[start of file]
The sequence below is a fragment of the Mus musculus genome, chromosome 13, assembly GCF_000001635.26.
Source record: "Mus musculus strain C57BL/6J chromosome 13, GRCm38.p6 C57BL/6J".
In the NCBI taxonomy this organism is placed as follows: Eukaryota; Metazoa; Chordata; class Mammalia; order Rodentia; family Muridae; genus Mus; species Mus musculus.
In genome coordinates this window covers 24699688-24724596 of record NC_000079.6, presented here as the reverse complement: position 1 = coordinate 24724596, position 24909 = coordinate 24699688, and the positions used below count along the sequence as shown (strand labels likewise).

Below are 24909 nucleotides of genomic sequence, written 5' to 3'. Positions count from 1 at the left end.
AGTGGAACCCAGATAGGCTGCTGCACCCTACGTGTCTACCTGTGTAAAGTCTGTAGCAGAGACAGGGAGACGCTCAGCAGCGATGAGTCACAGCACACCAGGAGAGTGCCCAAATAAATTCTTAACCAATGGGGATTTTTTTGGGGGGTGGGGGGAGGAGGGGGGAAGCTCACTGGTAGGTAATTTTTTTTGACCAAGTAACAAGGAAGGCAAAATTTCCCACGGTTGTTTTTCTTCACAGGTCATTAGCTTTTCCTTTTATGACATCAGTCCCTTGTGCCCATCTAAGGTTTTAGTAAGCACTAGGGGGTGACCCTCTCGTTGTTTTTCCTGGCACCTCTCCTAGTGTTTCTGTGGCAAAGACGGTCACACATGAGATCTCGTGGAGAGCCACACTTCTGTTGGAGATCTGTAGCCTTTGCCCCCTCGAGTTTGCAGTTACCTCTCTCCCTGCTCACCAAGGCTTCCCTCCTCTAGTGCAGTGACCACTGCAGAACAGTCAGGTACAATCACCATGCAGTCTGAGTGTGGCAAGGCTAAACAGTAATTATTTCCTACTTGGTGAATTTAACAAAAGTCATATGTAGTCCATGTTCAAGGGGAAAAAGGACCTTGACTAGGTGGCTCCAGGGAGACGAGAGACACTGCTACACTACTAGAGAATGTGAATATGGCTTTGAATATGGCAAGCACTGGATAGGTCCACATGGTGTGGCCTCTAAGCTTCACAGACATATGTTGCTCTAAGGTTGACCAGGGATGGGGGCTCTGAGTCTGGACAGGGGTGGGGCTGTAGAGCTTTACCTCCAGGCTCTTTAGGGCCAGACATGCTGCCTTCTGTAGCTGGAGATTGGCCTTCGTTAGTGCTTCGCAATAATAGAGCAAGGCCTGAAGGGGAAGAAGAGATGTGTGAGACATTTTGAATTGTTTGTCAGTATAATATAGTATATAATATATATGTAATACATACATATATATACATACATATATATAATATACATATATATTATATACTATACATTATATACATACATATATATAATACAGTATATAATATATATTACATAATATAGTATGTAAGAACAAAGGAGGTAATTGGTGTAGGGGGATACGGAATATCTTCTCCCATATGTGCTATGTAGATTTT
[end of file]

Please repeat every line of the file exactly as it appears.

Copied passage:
The sequence below is a fragment of the Mus musculus genome, chromosome 13, assembly GCF_000001635.26.
Source record: "Mus musculus strain C57BL/6J chromosome 13, GRCm38.p6 C57BL/6J".
In the NCBI taxonomy this organism is placed as follows: Eukaryota; Metazoa; Chordata; class Mammalia; order Rodentia; family Muridae; genus Mus; species Mus musculus.
In genome coordinates this window covers 24699688-24724596 of record NC_000079.6, presented here as the reverse complement: position 1 = coordinate 24724596, position 24909 = coordinate 24699688, and the positions used below count along the sequence as shown (strand labels likewise).

Below are 24909 nucleotides of genomic sequence, written 5' to 3'. Positions count from 1 at the left end.
AGTGGAACCCAGATAGGCTGCTGCACCCTACGTGTCTACCTGTGTAAAGTCTGTAGCAGAGACAGGGAGACGCTCAGCAGCGATGAGTCACAGCACACCAGGAGAGTGCCCAAATAAATTCTTAACCAATGGGGATTTTTTTGGGGGGTGGGGGGAGGAGGGGGGAAGCTCACTGGTAGGTAATTTTTTTTGACCAAGTAACAAGGAAGGCAAAATTTCCCACGGTTGTTTTTCTTCACAGGTCATTAGCTTTTCCTTTTATGACATCAGTCCCTTGTGCCCATCTAAGGTTTTAGTAAGCACTAGGGGGTGACCCTCTCGTTGTTTTTCCTGGCACCTCTCCTAGTGTTTCTGTGGCAAAGACGGTCACACATGAGATCTCGTGGAGAGCCACACTTCTGTTGGAGATCTGTAGCCTTTGCCCCCTCGAGTTTGCAGTTACCTCTCTCCCTGCTCACCAAGGCTTCCCTCCTCTAGTGCAGTGACCACTGCAGAACAGTCAGGTACAATCACCATGCAGTCTGAGTGTGGCAAGGCTAAACAGTAATTATTTCCTACTTGGTGAATTTAACAAAAGTCATATGTAGTCCATGTTCAAGGGGAAAAAGGACCTTGACTAGGTGGCTCCAGGGAGACGAGAGACACTGCTACACTACTAGAGAATGTGAATATGGCTTTGAATATGGCAAGCACTGGATAGGTCCACATGGTGTGGCCTCTAAGCTTCACAGACATATGTTGCTCTAAGGTTGACCAGGGATGGGGGCTCTGAGTCTGGACAGGGGTGGGGCTGTAGAGCTTTACCTCCAGGCTCTTTAGGGCCAGACATGCTGCCTTCTGTAGCTGGAGATTGGCCTTCGTTAGTGCTTCGCAATAATAGAGCAAGGCCTGAAGGGGAAGAAGAGATGTGTGAGACATTTTGAATTGTTTGTCAGTATAATATAGTATATAATATATATGTAATACATACATATATATACATACATATATATAATATACATATATATTATATACTATACATTATATACATACATATATATAATACAGTATATAATATATATTACATAATATAGTATGTAAGAACAAAGGAGGTAATTGGTGTAGGGGGATACGGAATATCTTCTCCCATATGTGCTATGTAGATTTT